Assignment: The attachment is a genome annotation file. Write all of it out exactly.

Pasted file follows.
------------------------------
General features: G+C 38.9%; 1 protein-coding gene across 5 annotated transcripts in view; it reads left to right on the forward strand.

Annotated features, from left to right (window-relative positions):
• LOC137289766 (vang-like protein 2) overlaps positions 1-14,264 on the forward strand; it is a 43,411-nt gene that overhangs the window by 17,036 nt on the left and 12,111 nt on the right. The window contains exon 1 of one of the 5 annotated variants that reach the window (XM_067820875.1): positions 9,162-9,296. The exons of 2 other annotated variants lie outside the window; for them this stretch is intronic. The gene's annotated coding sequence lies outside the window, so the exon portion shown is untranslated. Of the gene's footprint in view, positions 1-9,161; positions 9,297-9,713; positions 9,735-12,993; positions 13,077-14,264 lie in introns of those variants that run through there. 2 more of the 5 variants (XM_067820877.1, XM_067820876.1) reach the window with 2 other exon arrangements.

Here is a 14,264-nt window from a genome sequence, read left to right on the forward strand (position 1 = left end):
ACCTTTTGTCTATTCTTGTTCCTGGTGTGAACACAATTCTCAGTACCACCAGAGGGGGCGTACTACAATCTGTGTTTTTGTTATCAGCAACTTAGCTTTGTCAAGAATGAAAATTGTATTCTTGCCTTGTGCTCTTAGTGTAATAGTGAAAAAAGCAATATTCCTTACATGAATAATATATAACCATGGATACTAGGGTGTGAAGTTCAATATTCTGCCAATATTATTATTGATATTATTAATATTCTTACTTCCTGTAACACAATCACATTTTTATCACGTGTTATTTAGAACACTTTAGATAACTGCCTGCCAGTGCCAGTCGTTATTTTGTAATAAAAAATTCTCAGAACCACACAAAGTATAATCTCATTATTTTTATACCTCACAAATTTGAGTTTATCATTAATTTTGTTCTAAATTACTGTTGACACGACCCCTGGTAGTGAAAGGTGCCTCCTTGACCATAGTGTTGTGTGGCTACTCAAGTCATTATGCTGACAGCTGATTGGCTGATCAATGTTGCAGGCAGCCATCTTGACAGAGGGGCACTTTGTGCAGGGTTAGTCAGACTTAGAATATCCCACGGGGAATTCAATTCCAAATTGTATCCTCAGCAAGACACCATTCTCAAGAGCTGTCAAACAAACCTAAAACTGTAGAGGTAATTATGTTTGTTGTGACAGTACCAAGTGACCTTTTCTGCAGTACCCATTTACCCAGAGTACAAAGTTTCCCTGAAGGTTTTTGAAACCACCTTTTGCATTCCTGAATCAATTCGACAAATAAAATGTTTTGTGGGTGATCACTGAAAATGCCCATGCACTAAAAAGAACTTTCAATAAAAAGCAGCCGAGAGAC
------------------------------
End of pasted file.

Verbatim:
General features: G+C 38.9%; 1 protein-coding gene across 5 annotated transcripts in view; it reads left to right on the forward strand.

Annotated features, from left to right (window-relative positions):
• LOC137289766 (vang-like protein 2) overlaps positions 1-14,264 on the forward strand; it is a 43,411-nt gene that overhangs the window by 17,036 nt on the left and 12,111 nt on the right. The window contains exon 1 of one of the 5 annotated variants that reach the window (XM_067820875.1): positions 9,162-9,296. The exons of 2 other annotated variants lie outside the window; for them this stretch is intronic. The gene's annotated coding sequence lies outside the window, so the exon portion shown is untranslated. Of the gene's footprint in view, positions 1-9,161; positions 9,297-9,713; positions 9,735-12,993; positions 13,077-14,264 lie in introns of those variants that run through there. 2 more of the 5 variants (XM_067820877.1, XM_067820876.1) reach the window with 2 other exon arrangements.

Here is a 14,264-nt window from a genome sequence, read left to right on the forward strand (position 1 = left end):
ACCTTTTGTCTATTCTTGTTCCTGGTGTGAACACAATTCTCAGTACCACCAGAGGGGGCGTACTACAATCTGTGTTTTTGTTATCAGCAACTTAGCTTTGTCAAGAATGAAAATTGTATTCTTGCCTTGTGCTCTTAGTGTAATAGTGAAAAAAGCAATATTCCTTACATGAATAATATATAACCATGGATACTAGGGTGTGAAGTTCAATATTCTGCCAATATTATTATTGATATTATTAATATTCTTACTTCCTGTAACACAATCACATTTTTATCACGTGTTATTTAGAACACTTTAGATAACTGCCTGCCAGTGCCAGTCGTTATTTTGTAATAAAAAATTCTCAGAACCACACAAAGTATAATCTCATTATTTTTATACCTCACAAATTTGAGTTTATCATTAATTTTGTTCTAAATTACTGTTGACACGACCCCTGGTAGTGAAAGGTGCCTCCTTGACCATAGTGTTGTGTGGCTACTCAAGTCATTATGCTGACAGCTGATTGGCTGATCAATGTTGCAGGCAGCCATCTTGACAGAGGGGCACTTTGTGCAGGGTTAGTCAGACTTAGAATATCCCACGGGGAATTCAATTCCAAATTGTATCCTCAGCAAGACACCATTCTCAAGAGCTGTCAAACAAACCTAAAACTGTAGAGGTAATTATGTTTGTTGTGACAGTACCAAGTGACCTTTTCTGCAGTACCCATTTACCCAGAGTACAAAGTTTCCCTGAAGGTTTTTGAAACCACCTTTTGCATTCCTGAATCAATTCGACAAATAAAATGTTTTGTGGGTGATCACTGAAAATGCCCATGCACTAAAAAGAACTTTCAATAAAAAGCAGCCGAGAGAC